Which Types of Doctors Should I see with my IBD?
For many of us living with IBD, it seems like our care team is bigger than our immediate families. But there are very important reasons to have these specialists on our teams. Do you know which doctors you should have on your team and why? Below we give a few examples of why it’s important and how they can each individually help us as patients to live a successful and proactive life as a patient.
There are many complications that may arise in patients with IBD. One obvious symptom of something going wrong with inflammation in our bodies is when our eyes look irritated, red and glossy. It can be an obvious sign of inflammation for those that look for it. But did you know that there are some eye manifestations that could cause permanent damage if a professional does not catch it in time? When your regular eye doctor examines you and finds out you have an immune-mediated disease, he/she will likely recommend a good Ophthalmologist that can help oversee your case. In certain cases, like Uveitis or Scleritis, it’s important to see your specialist as soon as possible to prevent further damage, like vision loss or impairment.
Often times, a Urologist may come into the picture when we have trouble emptying our bladders or when certain circumstances pop up, like fistulas. Because of the complexity of these manifestations, a Urologist may order certain types of therapies to help with the course of your disease. Many women experience muscle weakness and may require pelvic floor therapy. Therapies for IBD, especially in women, have come a very long way since even 15-20 years ago. A Urologist may help you strengthen certain muscles that have atrophied or have been affected by surgeries or by the complex nature of the course that is IBD. Again, IBD is different in many patients and you may never need to see a Urologist.
There are many times patients with IBD find themselves at an Endocrinologist. Because of the side effects prednisone has, GI’s may be quick to send a patient who is in remission but still experiences fatigue and unusual symptoms. A quick check of the thyroid provides each doctor a baseline on how you may be reacting to certain medications and also helps rule out any additional medication anomalies dealing with the Endocrine system, in addition to thyroid issues.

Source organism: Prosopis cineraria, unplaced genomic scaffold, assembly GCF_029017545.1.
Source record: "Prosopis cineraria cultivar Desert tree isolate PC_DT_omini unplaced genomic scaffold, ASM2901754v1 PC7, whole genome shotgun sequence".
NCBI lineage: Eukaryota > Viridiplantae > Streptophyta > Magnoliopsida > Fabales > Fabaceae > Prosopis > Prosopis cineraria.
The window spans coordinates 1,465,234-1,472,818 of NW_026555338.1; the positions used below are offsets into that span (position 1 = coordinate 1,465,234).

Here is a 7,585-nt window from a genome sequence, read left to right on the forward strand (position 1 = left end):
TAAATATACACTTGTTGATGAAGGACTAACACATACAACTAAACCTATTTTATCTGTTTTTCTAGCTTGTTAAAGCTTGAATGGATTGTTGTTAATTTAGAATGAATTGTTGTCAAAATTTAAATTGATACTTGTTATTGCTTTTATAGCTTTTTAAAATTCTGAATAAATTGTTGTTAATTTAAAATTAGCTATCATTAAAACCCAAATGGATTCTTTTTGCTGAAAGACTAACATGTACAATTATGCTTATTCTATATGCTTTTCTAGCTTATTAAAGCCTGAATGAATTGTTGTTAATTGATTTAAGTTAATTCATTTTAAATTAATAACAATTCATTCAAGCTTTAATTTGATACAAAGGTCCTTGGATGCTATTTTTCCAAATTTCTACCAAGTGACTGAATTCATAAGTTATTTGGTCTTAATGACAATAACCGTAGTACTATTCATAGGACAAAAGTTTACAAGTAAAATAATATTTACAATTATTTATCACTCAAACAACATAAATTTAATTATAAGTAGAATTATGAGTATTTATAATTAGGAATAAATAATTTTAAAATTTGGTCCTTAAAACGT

High risk OBGYN
This is important especially for patients who want to start a family, in addition to female patients who are affected by IBD in their reproductive parts, like Crohn’s Disease of the Vulva. Seeing someone who knows what they are looking at is extremely important. Ask your GI if they can give you a referral to someone who can help manage your case.
Often times, in immune-mediated diseases, it can be hard to find the core reason why things occur. Is it another underlining condition we aren’t treating? Is it a side effect of the meds we’re currently on that are starting to cause issues? Has your joint pain worsened in ways that affect your mobility and quality of life? Many times, we are referred to Rheumatology to rule other immune-mediated diseases out – like Lupus, Rheumatoid Arthritis and many other diseases that can contribute confusing symptoms on top of an already painful disease. These specialists help diagnose and treat joint pain and other issues related to the bones, muscles and joints.
It’s important to see a medical professional about the stresses that IBD brings on. It’s ALWAYS okay to seek help, especially proactively. As IBD patients, we deal with numerous issues and each IBD is different. The stress that can be brought on of physical symptoms like fistulas and abscesses can be extremely isolating. Talking this through with a seasoned professional who deals with situations like this every day can be very therapeutic. It’s just as important to be proactive with your mental health just as much as your physical health.
Colorectal Surgeon and Gastroenterologist Care Team
Probably the most important on this list would be your GI team. It’s important and crucial for your overall well-being to be in constant, effective communication with your GI care team, letting them know what’s going on with your help and to help manage gut disorders, inflammation, and infections that may affect your GI tract.
There may be more or less than these specialists on your care team. How have other specialists helped you manage your team? Who on your care team has been crucial helping you to fight inflammation, stay in remission or stay out of the hospital?